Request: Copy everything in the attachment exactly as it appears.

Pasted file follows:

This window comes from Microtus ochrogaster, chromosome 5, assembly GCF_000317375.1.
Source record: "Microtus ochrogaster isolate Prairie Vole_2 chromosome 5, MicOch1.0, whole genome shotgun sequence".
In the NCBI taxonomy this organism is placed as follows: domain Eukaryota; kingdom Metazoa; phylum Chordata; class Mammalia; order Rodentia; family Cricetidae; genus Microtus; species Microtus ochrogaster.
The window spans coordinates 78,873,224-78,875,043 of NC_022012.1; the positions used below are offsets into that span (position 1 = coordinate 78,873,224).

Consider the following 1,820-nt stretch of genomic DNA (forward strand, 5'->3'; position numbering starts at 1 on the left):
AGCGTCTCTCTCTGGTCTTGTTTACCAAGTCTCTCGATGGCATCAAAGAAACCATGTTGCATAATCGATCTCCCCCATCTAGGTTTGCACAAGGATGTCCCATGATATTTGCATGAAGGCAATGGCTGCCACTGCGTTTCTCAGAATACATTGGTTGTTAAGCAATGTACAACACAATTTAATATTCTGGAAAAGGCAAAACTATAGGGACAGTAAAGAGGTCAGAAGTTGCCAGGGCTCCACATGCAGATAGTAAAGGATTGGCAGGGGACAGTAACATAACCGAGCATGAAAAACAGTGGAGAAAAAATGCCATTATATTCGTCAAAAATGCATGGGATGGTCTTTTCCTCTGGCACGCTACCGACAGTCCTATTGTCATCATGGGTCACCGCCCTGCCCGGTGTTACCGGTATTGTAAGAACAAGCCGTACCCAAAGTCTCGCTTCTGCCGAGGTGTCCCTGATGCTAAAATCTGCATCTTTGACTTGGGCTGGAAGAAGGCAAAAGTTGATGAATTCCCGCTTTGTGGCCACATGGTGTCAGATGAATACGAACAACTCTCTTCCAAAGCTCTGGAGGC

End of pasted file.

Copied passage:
This window comes from Microtus ochrogaster, chromosome 5, assembly GCF_000317375.1.
Source record: "Microtus ochrogaster isolate Prairie Vole_2 chromosome 5, MicOch1.0, whole genome shotgun sequence".
In the NCBI taxonomy this organism is placed as follows: domain Eukaryota; kingdom Metazoa; phylum Chordata; class Mammalia; order Rodentia; family Cricetidae; genus Microtus; species Microtus ochrogaster.
The window spans coordinates 78,873,224-78,875,043 of NC_022012.1; the positions used below are offsets into that span (position 1 = coordinate 78,873,224).

Consider the following 1,820-nt stretch of genomic DNA (forward strand, 5'->3'; position numbering starts at 1 on the left):
AGCGTCTCTCTCTGGTCTTGTTTACCAAGTCTCTCGATGGCATCAAAGAAACCATGTTGCATAATCGATCTCCCCCATCTAGGTTTGCACAAGGATGTCCCATGATATTTGCATGAAGGCAATGGCTGCCACTGCGTTTCTCAGAATACATTGGTTGTTAAGCAATGTACAACACAATTTAATATTCTGGAAAAGGCAAAACTATAGGGACAGTAAAGAGGTCAGAAGTTGCCAGGGCTCCACATGCAGATAGTAAAGGATTGGCAGGGGACAGTAACATAACCGAGCATGAAAAACAGTGGAGAAAAAATGCCATTATATTCGTCAAAAATGCATGGGATGGTCTTTTCCTCTGGCACGCTACCGACAGTCCTATTGTCATCATGGGTCACCGCCCTGCCCGGTGTTACCGGTATTGTAAGAACAAGCCGTACCCAAAGTCTCGCTTCTGCCGAGGTGTCCCTGATGCTAAAATCTGCATCTTTGACTTGGGCTGGAAGAAGGCAAAAGTTGATGAATTCCCGCTTTGTGGCCACATGGTGTCAGATGAATACGAACAACTCTCTTCCAAAGCTCTGGAGGC